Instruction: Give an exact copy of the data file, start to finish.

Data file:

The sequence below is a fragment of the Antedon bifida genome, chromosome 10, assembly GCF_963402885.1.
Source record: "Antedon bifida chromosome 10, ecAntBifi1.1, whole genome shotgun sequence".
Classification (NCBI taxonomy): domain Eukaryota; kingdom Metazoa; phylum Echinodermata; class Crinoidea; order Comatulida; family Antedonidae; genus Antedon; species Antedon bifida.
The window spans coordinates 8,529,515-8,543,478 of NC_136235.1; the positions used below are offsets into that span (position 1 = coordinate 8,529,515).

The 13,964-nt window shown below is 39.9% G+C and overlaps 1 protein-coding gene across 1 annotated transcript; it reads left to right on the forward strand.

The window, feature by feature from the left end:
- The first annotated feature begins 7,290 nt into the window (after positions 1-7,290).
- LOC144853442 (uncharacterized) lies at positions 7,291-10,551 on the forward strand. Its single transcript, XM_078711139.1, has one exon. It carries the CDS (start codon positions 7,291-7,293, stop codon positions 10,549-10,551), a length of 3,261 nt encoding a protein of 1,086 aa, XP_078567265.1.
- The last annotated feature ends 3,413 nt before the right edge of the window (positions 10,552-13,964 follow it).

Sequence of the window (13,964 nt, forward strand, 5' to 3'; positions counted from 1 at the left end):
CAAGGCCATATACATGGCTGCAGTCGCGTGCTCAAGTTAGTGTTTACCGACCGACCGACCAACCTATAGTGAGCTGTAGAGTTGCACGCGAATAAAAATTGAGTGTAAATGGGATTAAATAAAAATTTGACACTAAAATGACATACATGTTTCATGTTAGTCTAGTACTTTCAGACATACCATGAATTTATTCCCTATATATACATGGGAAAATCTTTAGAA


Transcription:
The sequence below is a fragment of the Antedon bifida genome, chromosome 10, assembly GCF_963402885.1.
Source record: "Antedon bifida chromosome 10, ecAntBifi1.1, whole genome shotgun sequence".
Classification (NCBI taxonomy): domain Eukaryota; kingdom Metazoa; phylum Echinodermata; class Crinoidea; order Comatulida; family Antedonidae; genus Antedon; species Antedon bifida.
The window spans coordinates 8,529,515-8,543,478 of NC_136235.1; the positions used below are offsets into that span (position 1 = coordinate 8,529,515).

The 13,964-nt window shown below is 39.9% G+C and overlaps 1 protein-coding gene across 1 annotated transcript; it reads left to right on the forward strand.

The window, feature by feature from the left end:
- The first annotated feature begins 7,290 nt into the window (after positions 1-7,290).
- LOC144853442 (uncharacterized) lies at positions 7,291-10,551 on the forward strand. Its single transcript, XM_078711139.1, has one exon. It carries the CDS (start codon positions 7,291-7,293, stop codon positions 10,549-10,551), a length of 3,261 nt encoding a protein of 1,086 aa, XP_078567265.1.
- The last annotated feature ends 3,413 nt before the right edge of the window (positions 10,552-13,964 follow it).

Sequence of the window (13,964 nt, forward strand, 5' to 3'; positions counted from 1 at the left end):
CAAGGCCATATACATGGCTGCAGTCGCGTGCTCAAGTTAGTGTTTACCGACCGACCGACCAACCTATAGTGAGCTGTAGAGTTGCACGCGAATAAAAATTGAGTGTAAATGGGATTAAATAAAAATTTGACACTAAAATGACATACATGTTTCATGTTAGTCTAGTACTTTCAGACATACCATGAATTTATTCCCTATATATACATGGGAAAATCTTTAGAA